Emirates A380 descends far below its proper path while landing, finds report

 

Emirates A380, moscow, Domodedovo International Airport, General Civil Aviation Authority

Dubai - The plane landed successfully on its third attempt.

By Waheed Abbas

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Published: Tue 21 Apr 2020, 2:34 PM

Last updated: Tue 21 Apr 2020, 4:39 PM

The UAE's General Civil Aviation Authority has published the full report of an Emirates A380 incident where it found that the aircraft had descended far below its proper path of descent when it came for landing at the Domodedovo International Airport, Moscow.

The incident had happened on September 10, 2017 and the final investigation by the UAE aviation regulator has been issued recently.

After two unsuccessful landing attempts, EK131 flight landed successfully on the third attempt. All 448 passengers onboard that flight remained safe.

Investigators found that the aircraft had descended to 504 feet above the ground while it was still 7.4 nautical miles away from the threshold of runway before the crew decided to skip the landing and made a go-around.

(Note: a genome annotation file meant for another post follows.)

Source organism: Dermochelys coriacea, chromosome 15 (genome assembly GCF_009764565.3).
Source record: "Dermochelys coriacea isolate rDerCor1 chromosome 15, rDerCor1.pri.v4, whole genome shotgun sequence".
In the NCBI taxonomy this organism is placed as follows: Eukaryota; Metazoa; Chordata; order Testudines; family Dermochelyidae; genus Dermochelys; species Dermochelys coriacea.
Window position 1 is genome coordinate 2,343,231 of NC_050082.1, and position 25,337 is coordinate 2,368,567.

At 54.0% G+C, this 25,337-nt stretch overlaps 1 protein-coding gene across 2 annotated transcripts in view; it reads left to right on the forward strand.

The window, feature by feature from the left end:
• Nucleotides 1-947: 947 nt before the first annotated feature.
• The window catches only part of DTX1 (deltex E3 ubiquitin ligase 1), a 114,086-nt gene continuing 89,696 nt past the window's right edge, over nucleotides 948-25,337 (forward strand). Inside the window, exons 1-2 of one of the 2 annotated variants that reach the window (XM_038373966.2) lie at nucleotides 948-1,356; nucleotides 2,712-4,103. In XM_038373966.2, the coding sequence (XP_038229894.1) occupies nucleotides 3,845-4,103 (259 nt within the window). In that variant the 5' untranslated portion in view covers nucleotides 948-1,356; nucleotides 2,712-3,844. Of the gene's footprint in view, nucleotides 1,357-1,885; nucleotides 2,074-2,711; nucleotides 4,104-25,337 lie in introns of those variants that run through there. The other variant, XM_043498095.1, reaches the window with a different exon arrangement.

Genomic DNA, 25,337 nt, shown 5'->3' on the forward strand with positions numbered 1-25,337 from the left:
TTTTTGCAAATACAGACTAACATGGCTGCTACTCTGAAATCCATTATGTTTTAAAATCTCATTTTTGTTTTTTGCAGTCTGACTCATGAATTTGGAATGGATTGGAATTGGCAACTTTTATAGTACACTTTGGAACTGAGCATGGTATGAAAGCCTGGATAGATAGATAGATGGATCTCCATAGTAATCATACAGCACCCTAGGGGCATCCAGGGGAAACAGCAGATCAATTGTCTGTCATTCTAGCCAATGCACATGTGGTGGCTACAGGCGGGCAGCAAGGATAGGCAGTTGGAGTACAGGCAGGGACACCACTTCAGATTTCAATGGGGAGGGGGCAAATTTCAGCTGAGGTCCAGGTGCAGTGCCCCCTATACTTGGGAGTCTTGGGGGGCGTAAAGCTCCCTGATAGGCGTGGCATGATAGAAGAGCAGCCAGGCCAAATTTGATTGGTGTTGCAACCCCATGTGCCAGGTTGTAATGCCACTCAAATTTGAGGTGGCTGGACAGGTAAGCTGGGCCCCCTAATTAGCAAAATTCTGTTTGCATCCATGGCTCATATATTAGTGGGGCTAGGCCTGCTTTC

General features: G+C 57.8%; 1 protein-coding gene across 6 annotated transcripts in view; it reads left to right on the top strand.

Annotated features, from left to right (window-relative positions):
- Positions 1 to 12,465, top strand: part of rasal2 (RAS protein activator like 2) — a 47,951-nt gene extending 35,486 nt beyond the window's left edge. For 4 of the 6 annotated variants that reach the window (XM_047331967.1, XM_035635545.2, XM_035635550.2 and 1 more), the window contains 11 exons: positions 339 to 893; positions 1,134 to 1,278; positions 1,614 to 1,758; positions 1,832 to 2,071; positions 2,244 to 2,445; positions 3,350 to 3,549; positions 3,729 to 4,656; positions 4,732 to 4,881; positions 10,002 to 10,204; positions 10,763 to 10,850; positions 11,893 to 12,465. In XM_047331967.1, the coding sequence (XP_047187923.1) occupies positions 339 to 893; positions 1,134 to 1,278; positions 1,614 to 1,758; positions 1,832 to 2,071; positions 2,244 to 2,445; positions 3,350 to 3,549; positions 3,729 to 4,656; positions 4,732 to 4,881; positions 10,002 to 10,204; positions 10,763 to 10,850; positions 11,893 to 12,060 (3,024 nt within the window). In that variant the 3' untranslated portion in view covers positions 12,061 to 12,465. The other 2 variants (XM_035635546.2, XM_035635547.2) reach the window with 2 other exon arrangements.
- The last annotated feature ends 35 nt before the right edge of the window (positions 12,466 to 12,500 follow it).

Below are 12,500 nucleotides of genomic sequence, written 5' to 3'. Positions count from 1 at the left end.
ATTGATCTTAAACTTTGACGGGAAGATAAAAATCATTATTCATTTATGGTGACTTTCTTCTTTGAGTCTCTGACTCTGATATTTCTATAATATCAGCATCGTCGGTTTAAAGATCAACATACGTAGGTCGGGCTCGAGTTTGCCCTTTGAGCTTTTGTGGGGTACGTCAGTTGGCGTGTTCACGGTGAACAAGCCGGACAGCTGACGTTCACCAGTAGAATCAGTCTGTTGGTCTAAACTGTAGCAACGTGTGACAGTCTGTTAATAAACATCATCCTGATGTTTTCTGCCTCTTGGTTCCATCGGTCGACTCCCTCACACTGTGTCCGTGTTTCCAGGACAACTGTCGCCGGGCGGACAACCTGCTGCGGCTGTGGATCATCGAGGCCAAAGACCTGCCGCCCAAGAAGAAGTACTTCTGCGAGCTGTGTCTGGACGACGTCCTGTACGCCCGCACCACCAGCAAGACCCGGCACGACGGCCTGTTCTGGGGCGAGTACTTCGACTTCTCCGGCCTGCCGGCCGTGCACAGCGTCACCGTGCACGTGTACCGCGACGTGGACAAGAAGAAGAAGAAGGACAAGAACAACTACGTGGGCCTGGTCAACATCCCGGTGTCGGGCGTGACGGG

It found that the descent below the cleared altitude during the first approach was due to an erroneous flight crew perception that the aircraft would capture the proper path of descent, and insufficient coordination between the flight crew members.

It noted that the co-pilot focused on the horizontal position of the aircraft to establish on the localiser -- a system used to guide aircraft along the axis of the runway -- and neither of the two pilots maintained a correct awareness of the aircraft vertical position.

The second landing attempt was discontinued after a relatively long discussion between them due to expectations of the co-pilot that radar control may not provide the flight crew with vectors to intercept the localiser at an angle of 45 degrees or less when the aircraft was 90-degrees to the final approach track.

It said the co-pilot did not confirm the correct aircraft vertical position by checking other available indications such as the pressure altitude, navigation and vertical display, or the approach procedure chart.

"The co-pilot's action in carrying out the procedure was because he thought that the aircraft was high as indicated by the invalid glideslope deviation, and his perception that the aircraft would be established on the localiser very soon, in about three to four seconds. In fact, the actual aircraft position was already below the 3-degree glideslope, and the aircraft would have established on the localiser far beyond his expectation," said GCAA report.

waheedabbas@khaleejtimes.com



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